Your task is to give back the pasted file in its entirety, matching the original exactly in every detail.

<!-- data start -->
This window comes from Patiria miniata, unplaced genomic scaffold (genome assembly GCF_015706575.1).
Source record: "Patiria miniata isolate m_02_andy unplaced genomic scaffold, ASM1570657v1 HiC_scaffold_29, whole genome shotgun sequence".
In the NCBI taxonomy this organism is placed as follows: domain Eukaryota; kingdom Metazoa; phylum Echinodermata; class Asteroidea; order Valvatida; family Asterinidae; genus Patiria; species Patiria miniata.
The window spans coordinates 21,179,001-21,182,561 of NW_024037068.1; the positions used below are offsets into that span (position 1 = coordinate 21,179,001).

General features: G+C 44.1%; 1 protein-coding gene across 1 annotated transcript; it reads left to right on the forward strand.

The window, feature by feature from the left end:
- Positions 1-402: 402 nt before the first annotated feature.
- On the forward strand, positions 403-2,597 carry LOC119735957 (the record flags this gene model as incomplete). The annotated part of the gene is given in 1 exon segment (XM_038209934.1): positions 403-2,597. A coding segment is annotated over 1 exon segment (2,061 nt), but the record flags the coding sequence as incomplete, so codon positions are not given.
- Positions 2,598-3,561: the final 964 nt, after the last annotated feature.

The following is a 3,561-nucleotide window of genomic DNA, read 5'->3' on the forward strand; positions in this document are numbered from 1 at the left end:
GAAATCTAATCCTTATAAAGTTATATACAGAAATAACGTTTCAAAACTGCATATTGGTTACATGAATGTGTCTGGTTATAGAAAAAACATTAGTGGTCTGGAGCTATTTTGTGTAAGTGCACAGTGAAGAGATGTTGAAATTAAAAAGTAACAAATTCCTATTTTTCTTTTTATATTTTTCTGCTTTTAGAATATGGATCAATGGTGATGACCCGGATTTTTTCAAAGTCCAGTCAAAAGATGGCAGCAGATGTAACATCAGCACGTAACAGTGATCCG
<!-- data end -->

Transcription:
This window comes from Patiria miniata, unplaced genomic scaffold (genome assembly GCF_015706575.1).
Source record: "Patiria miniata isolate m_02_andy unplaced genomic scaffold, ASM1570657v1 HiC_scaffold_29, whole genome shotgun sequence".
In the NCBI taxonomy this organism is placed as follows: domain Eukaryota; kingdom Metazoa; phylum Echinodermata; class Asteroidea; order Valvatida; family Asterinidae; genus Patiria; species Patiria miniata.
The window spans coordinates 21,179,001-21,182,561 of NW_024037068.1; the positions used below are offsets into that span (position 1 = coordinate 21,179,001).

General features: G+C 44.1%; 1 protein-coding gene across 1 annotated transcript; it reads left to right on the forward strand.

The window, feature by feature from the left end:
- Positions 1-402: 402 nt before the first annotated feature.
- On the forward strand, positions 403-2,597 carry LOC119735957 (the record flags this gene model as incomplete). The annotated part of the gene is given in 1 exon segment (XM_038209934.1): positions 403-2,597. A coding segment is annotated over 1 exon segment (2,061 nt), but the record flags the coding sequence as incomplete, so codon positions are not given.
- Positions 2,598-3,561: the final 964 nt, after the last annotated feature.

The following is a 3,561-nucleotide window of genomic DNA, read 5'->3' on the forward strand; positions in this document are numbered from 1 at the left end:
GAAATCTAATCCTTATAAAGTTATATACAGAAATAACGTTTCAAAACTGCATATTGGTTACATGAATGTGTCTGGTTATAGAAAAAACATTAGTGGTCTGGAGCTATTTTGTGTAAGTGCACAGTGAAGAGATGTTGAAATTAAAAAGTAACAAATTCCTATTTTTCTTTTTATATTTTTCTGCTTTTAGAATATGGATCAATGGTGATGACCCGGATTTTTTCAAAGTCCAGTCAAAAGATGGCAGCAGATGTAACATCAGCACGTAACAGTGATCCG